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Nice Takamine ... with a nice crack !

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grishester
(@grishester)
New Member
Joined: 14 years ago
Posts: 2
Topic starter  

Hi guys,

First of all thanks a lot for the so valuable information available on this site.

Well, let's go straight to the point. I have bought a greatest guitar, a Takamine TAN60CLH with a huge offer -60% on the price. It's new.

Hooowever here is the trap and the reason why it was so cheap. There is a big crack on the table. I was told by the shopkeeper that I had to stick it with Titebond and then to tighten with a clamp.

I have no experience at all in guitar reparation and would like to know :

  • If it is the right way to do it
    Any warning about it
  • I know I cannot have it brand new without going with a luthier but I don't really care of having it brand new. I love the sound and want to limit the crack expansion.

    Thanks a lot in advance.

    I send you the pictures :


       
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    Jayy
     Jayy
    (@jayy)
    Active Member
    Joined: 14 years ago
    Posts: 7
     

    It's a nice looking crack.
    This to me is quite a complex repair to do well if you don't have any experience. It's not essential that you use titebond you can use hide glue which tends to be more repair friendly. I would want to see more details of the damage like damage to the rib and what it's like from the inside. Looks like there's probably a strut running across the crack which has probably come unglued so it will have to be glued back after the crack is closed. Does it look like the crack has been open for a while and can you close it up fully with hand pressure?


       
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    gnease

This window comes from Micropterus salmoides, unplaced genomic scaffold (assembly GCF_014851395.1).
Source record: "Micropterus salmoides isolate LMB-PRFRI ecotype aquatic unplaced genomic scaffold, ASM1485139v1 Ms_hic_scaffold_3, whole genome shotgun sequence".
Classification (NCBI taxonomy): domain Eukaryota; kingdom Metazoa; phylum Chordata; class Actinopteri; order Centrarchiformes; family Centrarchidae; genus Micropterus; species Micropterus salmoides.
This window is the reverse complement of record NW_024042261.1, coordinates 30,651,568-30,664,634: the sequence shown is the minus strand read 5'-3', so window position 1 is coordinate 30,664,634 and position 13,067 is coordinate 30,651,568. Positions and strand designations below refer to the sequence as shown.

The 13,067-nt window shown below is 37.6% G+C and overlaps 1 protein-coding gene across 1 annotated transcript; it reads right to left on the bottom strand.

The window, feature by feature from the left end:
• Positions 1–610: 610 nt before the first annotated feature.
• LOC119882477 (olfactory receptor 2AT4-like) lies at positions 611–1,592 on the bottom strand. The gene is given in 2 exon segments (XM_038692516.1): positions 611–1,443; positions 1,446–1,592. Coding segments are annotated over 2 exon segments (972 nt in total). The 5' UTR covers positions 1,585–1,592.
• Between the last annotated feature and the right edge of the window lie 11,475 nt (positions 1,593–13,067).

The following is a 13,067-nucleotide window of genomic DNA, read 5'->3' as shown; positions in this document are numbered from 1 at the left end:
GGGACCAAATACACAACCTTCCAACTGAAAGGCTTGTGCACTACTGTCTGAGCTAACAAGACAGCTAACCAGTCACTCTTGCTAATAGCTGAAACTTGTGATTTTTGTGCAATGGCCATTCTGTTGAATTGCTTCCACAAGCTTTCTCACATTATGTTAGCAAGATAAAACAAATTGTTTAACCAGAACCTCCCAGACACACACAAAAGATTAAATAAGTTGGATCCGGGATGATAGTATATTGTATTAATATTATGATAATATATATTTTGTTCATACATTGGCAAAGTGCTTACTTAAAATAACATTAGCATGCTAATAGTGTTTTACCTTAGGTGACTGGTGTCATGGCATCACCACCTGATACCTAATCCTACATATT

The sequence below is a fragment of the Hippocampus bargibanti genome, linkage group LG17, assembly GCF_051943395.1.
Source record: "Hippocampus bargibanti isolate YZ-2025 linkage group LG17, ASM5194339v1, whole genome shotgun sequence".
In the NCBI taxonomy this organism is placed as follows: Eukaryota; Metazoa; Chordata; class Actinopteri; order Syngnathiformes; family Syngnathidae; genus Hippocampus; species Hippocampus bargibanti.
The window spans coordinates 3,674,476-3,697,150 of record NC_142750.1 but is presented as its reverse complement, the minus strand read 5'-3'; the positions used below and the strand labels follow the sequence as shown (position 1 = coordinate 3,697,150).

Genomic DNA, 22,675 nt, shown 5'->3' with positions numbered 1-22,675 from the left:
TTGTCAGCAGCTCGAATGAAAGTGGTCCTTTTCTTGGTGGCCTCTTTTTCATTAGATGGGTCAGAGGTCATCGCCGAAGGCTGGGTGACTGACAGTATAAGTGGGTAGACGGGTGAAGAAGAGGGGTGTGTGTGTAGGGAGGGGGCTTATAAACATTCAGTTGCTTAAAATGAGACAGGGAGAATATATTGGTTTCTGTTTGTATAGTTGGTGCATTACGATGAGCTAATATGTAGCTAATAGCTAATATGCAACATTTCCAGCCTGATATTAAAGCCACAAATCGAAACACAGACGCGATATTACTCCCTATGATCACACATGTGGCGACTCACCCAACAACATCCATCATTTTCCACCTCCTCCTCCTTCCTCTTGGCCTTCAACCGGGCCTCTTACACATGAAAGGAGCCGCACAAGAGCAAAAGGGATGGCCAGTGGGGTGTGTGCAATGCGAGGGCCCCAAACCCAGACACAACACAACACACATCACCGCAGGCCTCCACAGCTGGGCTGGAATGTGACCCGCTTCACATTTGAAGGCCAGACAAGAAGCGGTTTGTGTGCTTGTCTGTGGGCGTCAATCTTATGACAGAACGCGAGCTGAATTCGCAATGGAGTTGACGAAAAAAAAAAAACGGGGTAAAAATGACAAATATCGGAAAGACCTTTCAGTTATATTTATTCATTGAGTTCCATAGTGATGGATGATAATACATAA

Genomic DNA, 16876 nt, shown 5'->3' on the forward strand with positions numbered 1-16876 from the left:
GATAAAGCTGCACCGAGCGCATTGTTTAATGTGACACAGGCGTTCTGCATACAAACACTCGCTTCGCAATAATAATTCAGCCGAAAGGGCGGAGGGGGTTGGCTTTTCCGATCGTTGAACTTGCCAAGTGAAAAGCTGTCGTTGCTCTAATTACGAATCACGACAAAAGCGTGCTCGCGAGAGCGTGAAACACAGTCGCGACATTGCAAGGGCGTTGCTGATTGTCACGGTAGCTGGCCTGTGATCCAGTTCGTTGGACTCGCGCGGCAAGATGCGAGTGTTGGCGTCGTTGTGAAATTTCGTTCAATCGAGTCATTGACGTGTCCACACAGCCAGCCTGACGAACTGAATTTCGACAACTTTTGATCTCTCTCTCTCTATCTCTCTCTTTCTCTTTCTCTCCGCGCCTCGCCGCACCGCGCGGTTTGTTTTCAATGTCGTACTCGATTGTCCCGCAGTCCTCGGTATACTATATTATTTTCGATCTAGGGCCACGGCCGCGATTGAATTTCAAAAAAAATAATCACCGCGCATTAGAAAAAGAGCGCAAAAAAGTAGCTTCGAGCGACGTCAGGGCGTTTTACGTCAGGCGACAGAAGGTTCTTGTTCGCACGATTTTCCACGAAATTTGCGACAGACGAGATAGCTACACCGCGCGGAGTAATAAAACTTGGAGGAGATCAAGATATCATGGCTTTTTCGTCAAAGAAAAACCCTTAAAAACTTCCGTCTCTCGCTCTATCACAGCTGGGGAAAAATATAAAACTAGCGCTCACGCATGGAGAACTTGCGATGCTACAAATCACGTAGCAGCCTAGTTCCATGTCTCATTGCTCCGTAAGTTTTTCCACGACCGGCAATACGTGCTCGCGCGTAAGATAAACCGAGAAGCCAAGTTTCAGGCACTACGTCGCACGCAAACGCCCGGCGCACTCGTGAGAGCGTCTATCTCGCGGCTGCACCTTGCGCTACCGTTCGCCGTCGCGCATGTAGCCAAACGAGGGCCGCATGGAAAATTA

(@gnease)
    Illustrious Member
    Joined: 19 years ago
    Posts: 5038
     

    not sure there would be any bracing in a cutaway bout, as it's probably not necessary for strength in that area. if there is not, you will probably need to compress the bout with gentle clamping to close the crack and add a cleat or two on the inside to help solidify the repaired strength. here's a link about that:

    http://www.fretnotguitarrepair.com/crackrepair.htm

    unless there are complicating circumstances, such as critical fitment of pieces, I would probably do the structural repair (cleating, gluing) first and address the cosmetics (smaller edge pieces, binding) second. but make sure the initial gluing includes all pieces that need to be in place when the crack is closed by clamping.

    -=tension & release=-


       
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    grishester
    (@grishester)
    New Member
    Joined: 14 years ago
    Posts: 2
    Topic starter  

    Hi Thanks a lot.
    It's not essential that you use titebond you can use hide glue which tends to be more repair friendly.
    Would you have any examples of brands I can buy online ?
    Does it look like the crack has been open for a while and can you close it up fully with hand pressure?
    When I close it by the hand pressure there still is some crack. What does this mean?

    Thanks again.


       
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    gnease
    (@gnease)
    Illustrious Member
    Joined: 19 years ago
    Posts: 5038
     

    stew-mac.com sells a lot of glues. I believe Jayy is referring to the fact that hide glue can be "undone" with steaming. that might be a consideration if there is a brace, but for the top repair, I don't see that you will be doing any later repairs -- unlike braces, which may be removed and re-installed during other repairs. Tite Bond also will give you plenty of working time. not sure about the newer "in the bottle" formulations of hide glue, but suspect working and drying times are a similar to Tit Bond (anybody use these?).

    did you remove the broken material before squeezing? if not, that might be interfering. also make sure the guitar has been about 50% relative humidity for some time to make sure there is no shrinkage from lack of normal moisture. in any case, hand pressure probably won't be as effective as moderate (but careful) clamping. if there is still a gap with all bits removed and moderate clamping, then you may need to glue in a sliver of same-type top wood to fill the gap -- and you should cleat the repair for strength as I mentioned above.

    Nick (admin/moderator) will probably have some recommendations, as he does acoustic repairs.

    -=tension & release=-


       
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